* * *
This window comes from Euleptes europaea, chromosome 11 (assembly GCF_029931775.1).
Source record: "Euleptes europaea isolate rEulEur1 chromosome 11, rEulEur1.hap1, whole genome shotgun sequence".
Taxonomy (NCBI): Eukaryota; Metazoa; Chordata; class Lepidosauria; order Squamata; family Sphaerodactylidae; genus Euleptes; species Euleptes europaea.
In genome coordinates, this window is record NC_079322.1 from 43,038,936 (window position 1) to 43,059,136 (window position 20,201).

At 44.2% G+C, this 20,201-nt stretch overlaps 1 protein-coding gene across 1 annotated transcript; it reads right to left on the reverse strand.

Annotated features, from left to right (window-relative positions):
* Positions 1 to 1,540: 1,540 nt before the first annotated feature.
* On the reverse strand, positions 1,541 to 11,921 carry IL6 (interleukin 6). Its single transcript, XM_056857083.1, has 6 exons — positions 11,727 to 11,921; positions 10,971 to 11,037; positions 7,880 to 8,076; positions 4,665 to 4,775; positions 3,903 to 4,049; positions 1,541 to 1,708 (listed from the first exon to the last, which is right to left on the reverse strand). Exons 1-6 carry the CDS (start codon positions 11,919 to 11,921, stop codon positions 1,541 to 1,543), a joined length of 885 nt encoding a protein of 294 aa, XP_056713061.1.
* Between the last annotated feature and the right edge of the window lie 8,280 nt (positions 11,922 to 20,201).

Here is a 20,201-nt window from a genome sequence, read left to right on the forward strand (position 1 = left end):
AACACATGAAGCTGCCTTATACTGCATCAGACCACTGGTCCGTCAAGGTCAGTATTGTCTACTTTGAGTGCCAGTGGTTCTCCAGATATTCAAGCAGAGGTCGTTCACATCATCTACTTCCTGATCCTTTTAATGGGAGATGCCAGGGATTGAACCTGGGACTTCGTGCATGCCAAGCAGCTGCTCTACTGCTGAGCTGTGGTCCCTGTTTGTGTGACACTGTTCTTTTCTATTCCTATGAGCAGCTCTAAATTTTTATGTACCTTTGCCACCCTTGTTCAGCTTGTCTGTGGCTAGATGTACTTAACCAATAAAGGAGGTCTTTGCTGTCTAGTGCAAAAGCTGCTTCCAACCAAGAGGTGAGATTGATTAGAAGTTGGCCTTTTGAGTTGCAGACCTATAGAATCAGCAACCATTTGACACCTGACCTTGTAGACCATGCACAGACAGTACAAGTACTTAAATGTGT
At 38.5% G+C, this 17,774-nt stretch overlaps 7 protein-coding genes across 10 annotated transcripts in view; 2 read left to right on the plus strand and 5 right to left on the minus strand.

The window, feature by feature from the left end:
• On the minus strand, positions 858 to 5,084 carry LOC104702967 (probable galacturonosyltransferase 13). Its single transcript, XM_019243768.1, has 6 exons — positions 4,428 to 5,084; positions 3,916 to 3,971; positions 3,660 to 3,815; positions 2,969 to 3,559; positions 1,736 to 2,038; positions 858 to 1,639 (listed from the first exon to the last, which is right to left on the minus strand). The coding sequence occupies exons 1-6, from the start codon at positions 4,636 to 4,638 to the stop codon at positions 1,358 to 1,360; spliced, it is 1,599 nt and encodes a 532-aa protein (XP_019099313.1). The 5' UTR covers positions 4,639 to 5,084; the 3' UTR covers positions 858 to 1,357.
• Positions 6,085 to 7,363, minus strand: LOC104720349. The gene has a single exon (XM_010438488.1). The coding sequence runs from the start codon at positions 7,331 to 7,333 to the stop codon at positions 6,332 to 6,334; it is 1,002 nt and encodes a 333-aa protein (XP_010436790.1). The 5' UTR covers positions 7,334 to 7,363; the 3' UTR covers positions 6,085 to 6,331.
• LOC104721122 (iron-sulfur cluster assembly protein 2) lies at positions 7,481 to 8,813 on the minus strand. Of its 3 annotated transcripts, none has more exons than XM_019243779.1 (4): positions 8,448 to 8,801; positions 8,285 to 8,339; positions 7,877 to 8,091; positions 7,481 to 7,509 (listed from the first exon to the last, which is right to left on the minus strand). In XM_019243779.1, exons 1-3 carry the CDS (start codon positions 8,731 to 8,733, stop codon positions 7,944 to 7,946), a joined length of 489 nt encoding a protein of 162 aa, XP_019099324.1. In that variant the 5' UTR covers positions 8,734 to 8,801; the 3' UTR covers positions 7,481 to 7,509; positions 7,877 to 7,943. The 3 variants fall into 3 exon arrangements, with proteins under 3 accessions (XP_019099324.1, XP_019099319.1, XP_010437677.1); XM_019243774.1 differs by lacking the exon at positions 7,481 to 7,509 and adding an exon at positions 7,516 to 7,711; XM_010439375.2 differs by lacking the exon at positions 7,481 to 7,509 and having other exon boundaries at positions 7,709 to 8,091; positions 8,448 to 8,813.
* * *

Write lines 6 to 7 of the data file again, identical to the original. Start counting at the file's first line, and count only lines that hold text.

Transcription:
Annotated features, from left to right (window-relative positions):
* Positions 1 to 1,540: 1,540 nt before the first annotated feature.